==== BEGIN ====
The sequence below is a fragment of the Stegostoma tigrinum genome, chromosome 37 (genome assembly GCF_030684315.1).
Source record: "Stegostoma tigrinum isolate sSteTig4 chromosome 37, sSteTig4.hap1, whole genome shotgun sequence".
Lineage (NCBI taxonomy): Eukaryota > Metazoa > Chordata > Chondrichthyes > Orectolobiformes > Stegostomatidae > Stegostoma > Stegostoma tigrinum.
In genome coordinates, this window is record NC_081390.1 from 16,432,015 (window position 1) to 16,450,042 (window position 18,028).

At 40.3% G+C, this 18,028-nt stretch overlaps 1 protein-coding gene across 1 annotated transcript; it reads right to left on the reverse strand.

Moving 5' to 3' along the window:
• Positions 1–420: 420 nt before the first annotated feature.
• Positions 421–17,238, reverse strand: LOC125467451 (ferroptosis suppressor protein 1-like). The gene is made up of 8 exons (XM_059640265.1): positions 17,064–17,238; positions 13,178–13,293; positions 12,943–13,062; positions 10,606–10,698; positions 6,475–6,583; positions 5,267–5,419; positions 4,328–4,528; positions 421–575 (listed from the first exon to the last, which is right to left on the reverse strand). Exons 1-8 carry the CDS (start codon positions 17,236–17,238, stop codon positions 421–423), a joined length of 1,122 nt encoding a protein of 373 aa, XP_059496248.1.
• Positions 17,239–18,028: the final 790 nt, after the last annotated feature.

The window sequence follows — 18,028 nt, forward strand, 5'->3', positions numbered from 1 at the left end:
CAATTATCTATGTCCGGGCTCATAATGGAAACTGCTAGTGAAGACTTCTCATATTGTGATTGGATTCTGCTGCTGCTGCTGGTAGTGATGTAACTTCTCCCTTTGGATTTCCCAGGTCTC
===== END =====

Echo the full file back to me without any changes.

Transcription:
The sequence below is a fragment of the Stegostoma tigrinum genome, chromosome 37 (genome assembly GCF_030684315.1).
Source record: "Stegostoma tigrinum isolate sSteTig4 chromosome 37, sSteTig4.hap1, whole genome shotgun sequence".
Lineage (NCBI taxonomy): Eukaryota > Metazoa > Chordata > Chondrichthyes > Orectolobiformes > Stegostomatidae > Stegostoma > Stegostoma tigrinum.
In genome coordinates, this window is record NC_081390.1 from 16,432,015 (window position 1) to 16,450,042 (window position 18,028).

At 40.3% G+C, this 18,028-nt stretch overlaps 1 protein-coding gene across 1 annotated transcript; it reads right to left on the reverse strand.

Moving 5' to 3' along the window:
• Positions 1–420: 420 nt before the first annotated feature.
• Positions 421–17,238, reverse strand: LOC125467451 (ferroptosis suppressor protein 1-like). The gene is made up of 8 exons (XM_059640265.1): positions 17,064–17,238; positions 13,178–13,293; positions 12,943–13,062; positions 10,606–10,698; positions 6,475–6,583; positions 5,267–5,419; positions 4,328–4,528; positions 421–575 (listed from the first exon to the last, which is right to left on the reverse strand). Exons 1-8 carry the CDS (start codon positions 17,236–17,238, stop codon positions 421–423), a joined length of 1,122 nt encoding a protein of 373 aa, XP_059496248.1.
• Positions 17,239–18,028: the final 790 nt, after the last annotated feature.

The window sequence follows — 18,028 nt, forward strand, 5'->3', positions numbered from 1 at the left end:
CAATTATCTATGTCCGGGCTCATAATGGAAACTGCTAGTGAAGACTTCTCATATTGTGATTGGATTCTGCTGCTGCTGCTGGTAGTGATGTAACTTCTCCCTTTGGATTTCCCAGGTCTC